Third of stores did not bother to pass on December VAT cut

But retailers complain about having to bear the costs of its re-introduction
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The Independent Online

More than one-third of retailers did not pass on the cut in value added tax (VAT) last December, which pulled down the Government's standard measure of inflation by 0.5 per cent duriong that month.

According to the first analysis of the VAT cut's impact on the consumer prices index, 34 per cent of retailers ignored the reduction in VAT from 17.5 per cent to 15 per cent in December.

While 43 per cent of shops applied the price change at their tills and 14 per cent changed all prices marked on the shelves, 9 per cent used a combination of the strategies, a report by the Office for National Statistics (ONS) said.

The VAT cut has helped to put more money in shoppers' pockets during the downturn but it angered many retailers, who complained of the huge administrative burden and having less than a week to make changes.

The British Retail Consortium disputed the ONS's findings about shops not passing on the VAT cut. A spokesman said: "[Our] members made a huge effort to ensure the cut happened and we are not aware of any member who didn't pass the cut on to their customers, even at the start."

Retailers spent £90m altering their prices and systems, and the BRC said it would cost a similar sum to reverse the change by January next year, as the Government is planning. The ONS said the biggest impact from the tax cut was on prices in the recreation and culture sectors – equivalent to a 0.11 per cent decrease in the annual inflation rate – after entertainment and electricals retailers passed on the VAT cut for most televisions, radios, cameras, CDs and DVDs. Overall, the VAT reduction in December lowered that month's consumer prices index (CPI) from what would have been 3.54 per cent to 3.05 per cent, the ONS said.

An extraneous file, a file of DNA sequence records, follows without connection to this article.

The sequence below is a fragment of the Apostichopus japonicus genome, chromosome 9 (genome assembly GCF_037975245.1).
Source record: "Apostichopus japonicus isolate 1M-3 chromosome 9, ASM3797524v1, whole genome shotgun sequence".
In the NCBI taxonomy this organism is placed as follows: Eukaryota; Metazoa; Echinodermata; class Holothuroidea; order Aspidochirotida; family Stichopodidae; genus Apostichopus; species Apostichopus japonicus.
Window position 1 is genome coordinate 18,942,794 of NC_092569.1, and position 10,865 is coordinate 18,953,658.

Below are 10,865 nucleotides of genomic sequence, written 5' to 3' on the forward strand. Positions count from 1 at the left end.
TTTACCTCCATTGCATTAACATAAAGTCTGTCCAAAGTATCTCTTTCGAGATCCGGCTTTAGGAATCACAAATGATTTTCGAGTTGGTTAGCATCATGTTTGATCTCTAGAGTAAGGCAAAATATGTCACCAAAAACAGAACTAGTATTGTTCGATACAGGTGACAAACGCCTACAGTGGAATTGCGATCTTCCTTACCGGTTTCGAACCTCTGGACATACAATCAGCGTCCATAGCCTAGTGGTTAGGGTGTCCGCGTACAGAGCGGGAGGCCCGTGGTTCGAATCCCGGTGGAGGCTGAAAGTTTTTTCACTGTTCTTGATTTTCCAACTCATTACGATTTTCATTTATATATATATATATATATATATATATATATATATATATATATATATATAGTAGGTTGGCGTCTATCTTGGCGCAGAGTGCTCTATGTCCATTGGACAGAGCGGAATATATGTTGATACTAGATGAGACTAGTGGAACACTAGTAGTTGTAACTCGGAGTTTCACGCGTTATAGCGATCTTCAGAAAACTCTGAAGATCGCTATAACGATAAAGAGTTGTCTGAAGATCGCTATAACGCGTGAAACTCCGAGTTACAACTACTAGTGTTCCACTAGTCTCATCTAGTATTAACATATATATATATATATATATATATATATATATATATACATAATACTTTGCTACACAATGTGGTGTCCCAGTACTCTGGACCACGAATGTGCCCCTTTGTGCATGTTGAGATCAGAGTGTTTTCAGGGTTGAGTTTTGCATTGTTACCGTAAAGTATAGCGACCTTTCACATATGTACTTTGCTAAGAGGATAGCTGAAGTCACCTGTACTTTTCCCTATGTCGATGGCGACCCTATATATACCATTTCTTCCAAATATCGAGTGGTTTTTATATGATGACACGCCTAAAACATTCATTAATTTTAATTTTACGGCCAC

However, retailers are urging the Government to delay reintroducing the 17.5 per cent rate of VAT on 1 January, claiming it could wreak havoc with Christmas trading and staffing levels over the holiday period.

Ian Cheshire, the chief executive of B&Q owner Kingfisher, said: "It's unfortunate timing and will contribute to the overall feeling of a not-very-cheerful January." He urged ministers to push the change back to a "more suitable" time at the end of January.

Terry Duddy, chief executive of Argos owner Home Retail, said: "This will impact retailers as well as customers and that cannot be good for anybody."

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